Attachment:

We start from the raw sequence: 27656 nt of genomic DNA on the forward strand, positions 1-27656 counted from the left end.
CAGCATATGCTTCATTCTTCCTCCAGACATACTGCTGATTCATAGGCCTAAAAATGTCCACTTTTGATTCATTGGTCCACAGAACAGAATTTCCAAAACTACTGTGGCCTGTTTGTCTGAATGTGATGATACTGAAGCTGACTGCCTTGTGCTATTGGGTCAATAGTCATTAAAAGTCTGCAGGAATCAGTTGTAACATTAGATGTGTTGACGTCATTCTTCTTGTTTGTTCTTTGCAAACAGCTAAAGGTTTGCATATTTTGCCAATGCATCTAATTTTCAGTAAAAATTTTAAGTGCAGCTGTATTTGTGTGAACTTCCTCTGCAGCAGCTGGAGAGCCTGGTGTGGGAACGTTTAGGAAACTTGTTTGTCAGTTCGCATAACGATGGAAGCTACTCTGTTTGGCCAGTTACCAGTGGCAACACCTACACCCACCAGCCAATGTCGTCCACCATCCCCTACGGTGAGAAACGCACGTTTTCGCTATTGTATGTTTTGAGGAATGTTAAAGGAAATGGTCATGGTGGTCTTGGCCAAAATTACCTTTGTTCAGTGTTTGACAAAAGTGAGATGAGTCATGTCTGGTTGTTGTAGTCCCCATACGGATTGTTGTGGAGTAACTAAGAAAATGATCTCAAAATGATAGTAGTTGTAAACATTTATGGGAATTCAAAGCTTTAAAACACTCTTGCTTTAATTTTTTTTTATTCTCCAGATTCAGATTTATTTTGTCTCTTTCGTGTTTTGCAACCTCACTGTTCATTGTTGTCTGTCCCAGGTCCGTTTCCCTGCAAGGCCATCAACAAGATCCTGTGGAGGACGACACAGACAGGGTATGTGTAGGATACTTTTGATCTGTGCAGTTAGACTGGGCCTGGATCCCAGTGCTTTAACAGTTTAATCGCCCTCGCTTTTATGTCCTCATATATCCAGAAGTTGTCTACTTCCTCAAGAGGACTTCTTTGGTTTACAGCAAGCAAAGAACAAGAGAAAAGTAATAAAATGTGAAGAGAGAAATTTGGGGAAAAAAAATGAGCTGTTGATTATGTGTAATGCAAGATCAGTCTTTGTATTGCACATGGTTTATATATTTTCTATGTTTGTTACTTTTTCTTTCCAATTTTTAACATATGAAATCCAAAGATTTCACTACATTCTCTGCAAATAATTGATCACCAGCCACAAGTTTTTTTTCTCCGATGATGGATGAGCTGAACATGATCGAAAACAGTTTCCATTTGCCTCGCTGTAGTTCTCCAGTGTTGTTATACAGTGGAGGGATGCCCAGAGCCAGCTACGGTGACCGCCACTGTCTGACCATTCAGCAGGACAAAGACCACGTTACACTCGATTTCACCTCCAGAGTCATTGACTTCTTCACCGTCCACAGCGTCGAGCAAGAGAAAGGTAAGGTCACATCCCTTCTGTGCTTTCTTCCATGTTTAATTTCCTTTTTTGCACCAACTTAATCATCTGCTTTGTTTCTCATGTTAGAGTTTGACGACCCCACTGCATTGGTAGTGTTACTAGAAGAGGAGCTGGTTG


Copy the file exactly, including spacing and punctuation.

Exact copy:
We start from the raw sequence: 27656 nt of genomic DNA on the forward strand, positions 1-27656 counted from the left end.
CAGCATATGCTTCATTCTTCCTCCAGACATACTGCTGATTCATAGGCCTAAAAATGTCCACTTTTGATTCATTGGTCCACAGAACAGAATTTCCAAAACTACTGTGGCCTGTTTGTCTGAATGTGATGATACTGAAGCTGACTGCCTTGTGCTATTGGGTCAATAGTCATTAAAAGTCTGCAGGAATCAGTTGTAACATTAGATGTGTTGACGTCATTCTTCTTGTTTGTTCTTTGCAAACAGCTAAAGGTTTGCATATTTTGCCAATGCATCTAATTTTCAGTAAAAATTTTAAGTGCAGCTGTATTTGTGTGAACTTCCTCTGCAGCAGCTGGAGAGCCTGGTGTGGGAACGTTTAGGAAACTTGTTTGTCAGTTCGCATAACGATGGAAGCTACTCTGTTTGGCCAGTTACCAGTGGCAACACCTACACCCACCAGCCAATGTCGTCCACCATCCCCTACGGTGAGAAACGCACGTTTTCGCTATTGTATGTTTTGAGGAATGTTAAAGGAAATGGTCATGGTGGTCTTGGCCAAAATTACCTTTGTTCAGTGTTTGACAAAAGTGAGATGAGTCATGTCTGGTTGTTGTAGTCCCCATACGGATTGTTGTGGAGTAACTAAGAAAATGATCTCAAAATGATAGTAGTTGTAAACATTTATGGGAATTCAAAGCTTTAAAACACTCTTGCTTTAATTTTTTTTTATTCTCCAGATTCAGATTTATTTTGTCTCTTTCGTGTTTTGCAACCTCACTGTTCATTGTTGTCTGTCCCAGGTCCGTTTCCCTGCAAGGCCATCAACAAGATCCTGTGGAGGACGACACAGACAGGGTATGTGTAGGATACTTTTGATCTGTGCAGTTAGACTGGGCCTGGATCCCAGTGCTTTAACAGTTTAATCGCCCTCGCTTTTATGTCCTCATATATCCAGAAGTTGTCTACTTCCTCAAGAGGACTTCTTTGGTTTACAGCAAGCAAAGAACAAGAGAAAAGTAATAAAATGTGAAGAGAGAAATTTGGGGAAAAAAAATGAGCTGTTGATTATGTGTAATGCAAGATCAGTCTTTGTATTGCACATGGTTTATATATTTTCTATGTTTGTTACTTTTTCTTTCCAATTTTTAACATATGAAATCCAAAGATTTCACTACATTCTCTGCAAATAATTGATCACCAGCCACAAGTTTTTTTTCTCCGATGATGGATGAGCTGAACATGATCGAAAACAGTTTCCATTTGCCTCGCTGTAGTTCTCCAGTGTTGTTATACAGTGGAGGGATGCCCAGAGCCAGCTACGGTGACCGCCACTGTCTGACCATTCAGCAGGACAAAGACCACGTTACACTCGATTTCACCTCCAGAGTCATTGACTTCTTCACCGTCCACAGCGTCGAGCAAGAGAAAGGTAAGGTCACATCCCTTCTGTGCTTTCTTCCATGTTTAATTTCCTTTTTTGCACCAACTTAATCATCTGCTTTGTTTCTCATGTTAGAGTTTGACGACCCCACTGCATTGGTAGTGTTACTAGAAGAGGAGCTGGTTG